Towns along the Gulf Coast are bracing for the worst as Isaac continues on its track towards them.
Lineman crews, that will work to restore power, are on standby.
Included among them is an Atkinson, IL man.
Watching the radar has become a temporary way of life for April Brooks, whose husband, Steve, is in Jacksonville, Florida holding out for Isaac to hit the shore.
"You never know what's going to happen or what they're going to run into,” said Brooks. “It's really scary to think that he might not come home at night."
Steve last restored power when Hurricane Irene barreled up the East Coast a year ago.
The category one hurricane killed 67 people and resulted in two million power outages in the state of New Jersey alone.
April knows the danger faced not just by people living on the Gulf Coast, but also the volunteers there to help.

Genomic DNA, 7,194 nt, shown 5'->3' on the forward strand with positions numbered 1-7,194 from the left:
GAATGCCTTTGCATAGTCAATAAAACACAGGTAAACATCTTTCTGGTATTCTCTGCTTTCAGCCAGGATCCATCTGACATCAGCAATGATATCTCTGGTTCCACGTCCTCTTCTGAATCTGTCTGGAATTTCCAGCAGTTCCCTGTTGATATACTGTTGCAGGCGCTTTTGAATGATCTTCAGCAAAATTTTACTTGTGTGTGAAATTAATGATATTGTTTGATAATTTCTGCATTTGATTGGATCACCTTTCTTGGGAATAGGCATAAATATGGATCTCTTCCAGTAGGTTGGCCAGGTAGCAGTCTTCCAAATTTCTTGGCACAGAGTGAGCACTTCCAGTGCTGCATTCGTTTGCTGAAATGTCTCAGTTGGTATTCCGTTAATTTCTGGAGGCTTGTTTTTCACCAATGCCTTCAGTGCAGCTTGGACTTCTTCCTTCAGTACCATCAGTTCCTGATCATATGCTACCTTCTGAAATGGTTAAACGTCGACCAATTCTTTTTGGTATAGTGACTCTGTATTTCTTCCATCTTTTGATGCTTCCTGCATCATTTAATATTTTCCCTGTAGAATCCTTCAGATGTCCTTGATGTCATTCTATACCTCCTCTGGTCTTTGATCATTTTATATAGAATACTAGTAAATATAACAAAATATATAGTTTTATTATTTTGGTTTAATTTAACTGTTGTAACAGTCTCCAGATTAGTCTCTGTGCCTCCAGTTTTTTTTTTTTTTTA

"I worry for my husband and all the other line workers down there to just take it slow,” she said. “Take your time, get the power turned back on, but you've got to think of safety first."
She's staying in constant contact with her husband.
"I can kind of give him a heads up, 'Hey, this is what's going on.' Right now, he's standing outside a truck and they don't really know what's going on."
When they're not on the phone, April is trying to stay distracted so she won't worry too much about Steve.
"Try to keep busy, spend time with family and friends and try not to think what's going on."
April expects her husband to be gone at least two to three weeks.
She's somewhat used to him being away because he travels so much for work.
He's typically only home on weekends.